How Oil Bath Air Breather Works

by Thomas West

What is an Oil Bath Air Cleaner?

An air breather, or better known as an air cleaner, is a device usually mounted to the top of an engine and is designed to provide clean, filtered air to the vehicle's intake system. The air cleaners in most modern vehicles use a dry paper cartridge that must be changed periodically. Oil bath air cleaners were used primarily on early trucks and cars, but for the most part were phased out in the 1960s. Today, oil bath air cleaners are used mainly in large farm tractors where extremely dusty conditions may exist.

How an Oil Bath Air Cleaner Works

The oil bath air cleaner consists of a reservoir (or cup) that holds the oil. The reservoir is located at the bottom of the air cleaner. The body of the air filter rests on the reservoir and is clamped or screwed down. The air filter can be mounted and attached directly to the top of the carburetor, or it can be mounted remotely and connected to the carburetor via hoses or tubing.

Air coming into the oil bath air cleaner's inlet is forced vertically down toward the oil reservoir. Once the air reaches the oil reservoir at the bottom, it changes direction rapidly and is then forced back up to the engine's intake system. It is the rapid change of direction in the air mass that cleans the air--while the air has no problem making such an abrupt change in direction, the sluggish dirt particles carried in it cannot change direction as quickly and end up being trapped in the oil reservoir.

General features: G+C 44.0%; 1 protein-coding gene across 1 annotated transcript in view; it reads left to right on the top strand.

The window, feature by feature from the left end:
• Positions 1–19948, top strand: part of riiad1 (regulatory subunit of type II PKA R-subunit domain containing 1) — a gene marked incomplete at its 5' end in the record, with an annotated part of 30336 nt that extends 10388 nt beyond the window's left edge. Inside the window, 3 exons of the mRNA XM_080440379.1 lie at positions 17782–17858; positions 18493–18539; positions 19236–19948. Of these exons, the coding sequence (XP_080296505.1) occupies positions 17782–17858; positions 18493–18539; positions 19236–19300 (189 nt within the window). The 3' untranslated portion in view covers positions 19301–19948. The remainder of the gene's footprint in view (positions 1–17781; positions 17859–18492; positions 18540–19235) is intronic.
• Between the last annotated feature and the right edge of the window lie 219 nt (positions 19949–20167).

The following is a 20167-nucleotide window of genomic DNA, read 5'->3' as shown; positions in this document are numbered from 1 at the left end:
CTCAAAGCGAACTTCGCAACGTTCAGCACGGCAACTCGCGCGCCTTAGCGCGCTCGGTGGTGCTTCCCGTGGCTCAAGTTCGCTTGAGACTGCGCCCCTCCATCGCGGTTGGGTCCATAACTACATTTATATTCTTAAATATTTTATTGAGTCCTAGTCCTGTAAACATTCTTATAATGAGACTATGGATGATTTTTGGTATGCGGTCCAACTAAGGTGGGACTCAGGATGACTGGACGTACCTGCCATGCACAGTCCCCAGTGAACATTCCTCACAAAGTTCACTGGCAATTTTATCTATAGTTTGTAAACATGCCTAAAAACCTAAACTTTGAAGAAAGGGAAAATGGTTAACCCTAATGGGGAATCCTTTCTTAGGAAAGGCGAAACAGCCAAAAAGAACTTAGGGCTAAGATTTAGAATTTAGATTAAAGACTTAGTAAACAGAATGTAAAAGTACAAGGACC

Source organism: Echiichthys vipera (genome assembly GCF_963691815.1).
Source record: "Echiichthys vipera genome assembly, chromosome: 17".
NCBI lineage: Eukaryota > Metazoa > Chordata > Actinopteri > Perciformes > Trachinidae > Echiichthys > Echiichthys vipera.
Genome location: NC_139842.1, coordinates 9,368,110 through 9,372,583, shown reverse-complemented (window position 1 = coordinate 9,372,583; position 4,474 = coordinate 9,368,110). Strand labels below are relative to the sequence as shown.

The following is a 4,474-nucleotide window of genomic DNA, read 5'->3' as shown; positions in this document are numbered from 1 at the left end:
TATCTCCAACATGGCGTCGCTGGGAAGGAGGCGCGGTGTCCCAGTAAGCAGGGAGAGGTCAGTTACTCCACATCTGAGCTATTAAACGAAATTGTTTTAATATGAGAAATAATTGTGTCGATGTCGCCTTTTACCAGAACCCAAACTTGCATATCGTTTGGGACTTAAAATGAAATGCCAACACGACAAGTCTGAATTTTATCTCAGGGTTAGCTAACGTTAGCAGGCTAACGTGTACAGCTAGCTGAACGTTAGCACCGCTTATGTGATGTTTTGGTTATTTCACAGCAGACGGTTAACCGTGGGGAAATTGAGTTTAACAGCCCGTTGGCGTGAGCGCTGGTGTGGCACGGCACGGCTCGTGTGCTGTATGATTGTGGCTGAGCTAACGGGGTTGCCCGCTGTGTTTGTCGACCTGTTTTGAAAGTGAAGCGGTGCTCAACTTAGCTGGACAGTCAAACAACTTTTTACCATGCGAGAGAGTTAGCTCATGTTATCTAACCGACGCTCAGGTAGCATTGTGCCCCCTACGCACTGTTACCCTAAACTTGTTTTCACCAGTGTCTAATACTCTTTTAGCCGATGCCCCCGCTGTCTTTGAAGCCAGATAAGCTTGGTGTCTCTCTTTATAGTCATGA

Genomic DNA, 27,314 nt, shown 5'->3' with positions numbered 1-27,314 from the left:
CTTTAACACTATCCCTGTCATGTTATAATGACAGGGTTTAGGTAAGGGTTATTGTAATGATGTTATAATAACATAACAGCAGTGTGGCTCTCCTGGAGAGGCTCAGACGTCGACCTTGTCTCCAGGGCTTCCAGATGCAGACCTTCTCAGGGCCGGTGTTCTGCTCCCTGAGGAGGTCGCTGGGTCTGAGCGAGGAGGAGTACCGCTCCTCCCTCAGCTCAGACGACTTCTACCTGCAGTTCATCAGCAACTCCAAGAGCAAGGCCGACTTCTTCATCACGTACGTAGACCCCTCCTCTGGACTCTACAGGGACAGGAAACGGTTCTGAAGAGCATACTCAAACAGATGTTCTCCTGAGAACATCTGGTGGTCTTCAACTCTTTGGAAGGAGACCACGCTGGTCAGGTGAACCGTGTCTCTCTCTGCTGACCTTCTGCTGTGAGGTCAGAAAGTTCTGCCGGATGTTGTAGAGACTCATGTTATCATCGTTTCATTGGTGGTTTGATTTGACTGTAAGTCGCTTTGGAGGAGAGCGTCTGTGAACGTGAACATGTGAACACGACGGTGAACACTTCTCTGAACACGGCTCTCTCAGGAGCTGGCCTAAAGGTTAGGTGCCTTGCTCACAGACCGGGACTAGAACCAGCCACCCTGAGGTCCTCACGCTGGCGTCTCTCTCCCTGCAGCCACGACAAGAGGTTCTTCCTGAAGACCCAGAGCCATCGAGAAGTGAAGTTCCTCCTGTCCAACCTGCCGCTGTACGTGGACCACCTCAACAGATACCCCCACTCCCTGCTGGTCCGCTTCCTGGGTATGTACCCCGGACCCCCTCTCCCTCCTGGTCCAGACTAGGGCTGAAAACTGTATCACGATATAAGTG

Maintenance of an Oil Bath Air Cleaner

Accumulation of dirt, condensation and water from driving through rainy conditions will cause the oil level in the reservoir to rise. This necessitates regular servicing of the air cleaner to keep your engine running efficiently. In normal driving conditions the service interval may be 2,000 to 3,000 miles. But in extremely dusty conditions, an oil bath air cleaner may require servicing as regularly as once a day.

The air cleaner will need to be disassembled for servicing by removing it from the engine. Dirt and sludge is normally cleaned out of the cup with a solvent such as kerosene. To complete the servicing, the cup is replenished with fresh oil and then the air cleaner is reassembled.

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